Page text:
Dear Sean: Sleepless in New York


sean dietrich w dogBy Sean Dietrich

My doctor gave me some very bad news. I can’t even bring myself to talk about it. I’m so scared right now. I don’t know why God is doing all this to me. I am so angry with God right now. I hate God.


About 300 years ago, my wife and I were newlyweds, riding in the passenger seat of our crappy ‘88 Nissan Altima. My wife was driving.

My wife always drives. I’m pretty sure this was written in our wedding vows somewhere.
We were on our way home from Walmart, after buying groceries. And we were having an intense argument.

As newlyweds, we didn’t have much money. So buying groceries was a tedious ordeal for us. We would wander aisles, meticulously counting pennies, painstakingly deciding which products to forego, and which items were necessary for the success of our marriage.
On this particular shopping trip I was heavily in favor of buying a case of Pabst Blue Ribbon for our marriage.

My wife, however, said it would be a cold day in Hades before we wasted hard-earned cash on beer. She wanted instead to buy scented candles that were roughly the size of municipal fire hydrants which made our apartment smell like a brothel.

We got into an argument right in the middle of the store. It was the nuclear explosion of arguments. The kind of newlywed argument that lasted throughout the checkout line, the parking lot, and on the ride home.

So there we were, in the car. On the highway. We got so mad at each other that at some point my wife stopped the car and kicked me out onto the desolate two-lane road.

I was certain she was only trying to make her point. She wouldn’t actually leave me here on an empty highway, would she?

Yes, she would.

She slammed the door, stamped on the gas, and introduced me to the Florida state bird. She squealed off into the night like a bat out of Walmart. And I was all alone.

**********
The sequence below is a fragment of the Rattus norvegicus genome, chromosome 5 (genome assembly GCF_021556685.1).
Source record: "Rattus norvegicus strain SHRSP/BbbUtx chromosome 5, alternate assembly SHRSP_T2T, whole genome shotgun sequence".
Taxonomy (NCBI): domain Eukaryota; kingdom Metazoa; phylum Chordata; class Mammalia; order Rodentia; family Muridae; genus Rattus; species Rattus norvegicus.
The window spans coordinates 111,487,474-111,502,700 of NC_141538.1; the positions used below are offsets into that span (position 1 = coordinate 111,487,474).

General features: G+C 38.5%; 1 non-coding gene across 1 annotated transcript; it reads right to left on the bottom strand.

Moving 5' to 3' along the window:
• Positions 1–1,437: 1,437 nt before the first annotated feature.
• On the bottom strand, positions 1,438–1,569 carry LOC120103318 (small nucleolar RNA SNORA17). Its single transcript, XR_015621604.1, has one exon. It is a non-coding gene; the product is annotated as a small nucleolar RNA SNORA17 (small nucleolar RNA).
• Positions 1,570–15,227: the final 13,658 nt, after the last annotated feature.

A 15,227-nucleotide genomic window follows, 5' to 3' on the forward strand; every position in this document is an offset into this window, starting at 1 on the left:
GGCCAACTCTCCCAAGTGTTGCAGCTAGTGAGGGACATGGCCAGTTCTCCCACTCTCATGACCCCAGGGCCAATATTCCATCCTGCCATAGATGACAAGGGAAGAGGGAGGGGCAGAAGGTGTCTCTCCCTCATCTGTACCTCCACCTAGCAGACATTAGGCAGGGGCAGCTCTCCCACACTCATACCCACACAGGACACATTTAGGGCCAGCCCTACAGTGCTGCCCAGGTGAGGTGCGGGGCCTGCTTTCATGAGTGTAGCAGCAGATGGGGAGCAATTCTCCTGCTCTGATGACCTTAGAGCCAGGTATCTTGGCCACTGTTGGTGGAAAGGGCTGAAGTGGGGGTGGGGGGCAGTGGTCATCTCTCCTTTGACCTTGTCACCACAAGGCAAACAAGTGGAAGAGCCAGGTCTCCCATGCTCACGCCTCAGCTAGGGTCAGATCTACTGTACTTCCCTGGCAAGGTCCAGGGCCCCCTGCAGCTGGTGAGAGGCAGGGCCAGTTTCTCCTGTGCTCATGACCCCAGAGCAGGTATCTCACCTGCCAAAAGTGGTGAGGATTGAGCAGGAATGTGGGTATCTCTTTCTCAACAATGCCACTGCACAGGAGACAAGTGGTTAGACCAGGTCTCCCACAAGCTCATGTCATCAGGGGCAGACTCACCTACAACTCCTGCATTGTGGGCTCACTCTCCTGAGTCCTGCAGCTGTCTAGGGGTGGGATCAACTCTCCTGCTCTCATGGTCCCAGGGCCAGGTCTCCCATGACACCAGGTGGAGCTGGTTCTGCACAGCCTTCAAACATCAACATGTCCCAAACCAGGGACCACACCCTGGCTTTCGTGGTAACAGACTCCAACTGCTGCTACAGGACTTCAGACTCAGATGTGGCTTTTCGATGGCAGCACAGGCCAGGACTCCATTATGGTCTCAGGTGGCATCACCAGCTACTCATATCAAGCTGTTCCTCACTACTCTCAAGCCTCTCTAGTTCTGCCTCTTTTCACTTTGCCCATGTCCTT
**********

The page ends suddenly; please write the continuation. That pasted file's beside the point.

On my 11-mile walk home that evening, I began replaying our argument, play by play.

In the distance, I saw the neon glow of a beer joint, lighting up the darkness. I stopped inside to hydrate myself. I pulled up a stool and ordered an ice cold Ovaltine.

After about my third Ovaltine, I was feeling like a complete fool about our argument. I realized that I loved my wife. I was sorry I’d yelled. I was sorry I’d acted selfishly.

I asked the bartender where the payphone was and I called our apartment, ready to apologize.

But nobody answered. I called a few more times. Still, no answer. I kept calling and calling.

Finally, I dialed our next-door neighbor, Miss Jeanne. Elderly Miss Jeanne answered the phone in a voice loud enough to fracture commercial porcelain.

“WHO IS THIS?” she shouted.

I asked Miss Jeanne if my wife had gotten home recently.


“Please, Miss Jean! This is your next door neighbor.”


Miss Jeanne had to mute “Matlock” on TV before she finally got the gist of what I was asking. Whereupon Miss Jeanne told me that, yes, my wife had come home briefly, but she’d left in a hurried rush.

“Where did she go?” I asked Miss Jeanne.

“She’s out looking for you,” said the old woman.

I hung up the phone. I ordered one more Ovaltine, then paid my tab.

“What’re you suddenly so happy about?” the bartender asked.

“She loves me,” I said.

I left the bar and started walking home along the highway shoulder again, trying very hard to look pitiful. Hoping she’d find me.

She did. When my wife pulled alongside me, she leapt out of the vehicle. We hugged and kissed right there on the shoulder of the highway. Random trucks whizzing by.

We cried a little. We pressed our foreheads together and apologized with tears and snot.
And finally, my wife withdrew and held my face tenderly in her hands. She looked at me with wet eyes and said, “Why do you smell like beer?”

I am not an eloquent man. I don’t know what kind of misery you’re going through. And truthfully, I think we can all agree that I don’t know much about God. I do, however, know this:

He’s out looking for you right now.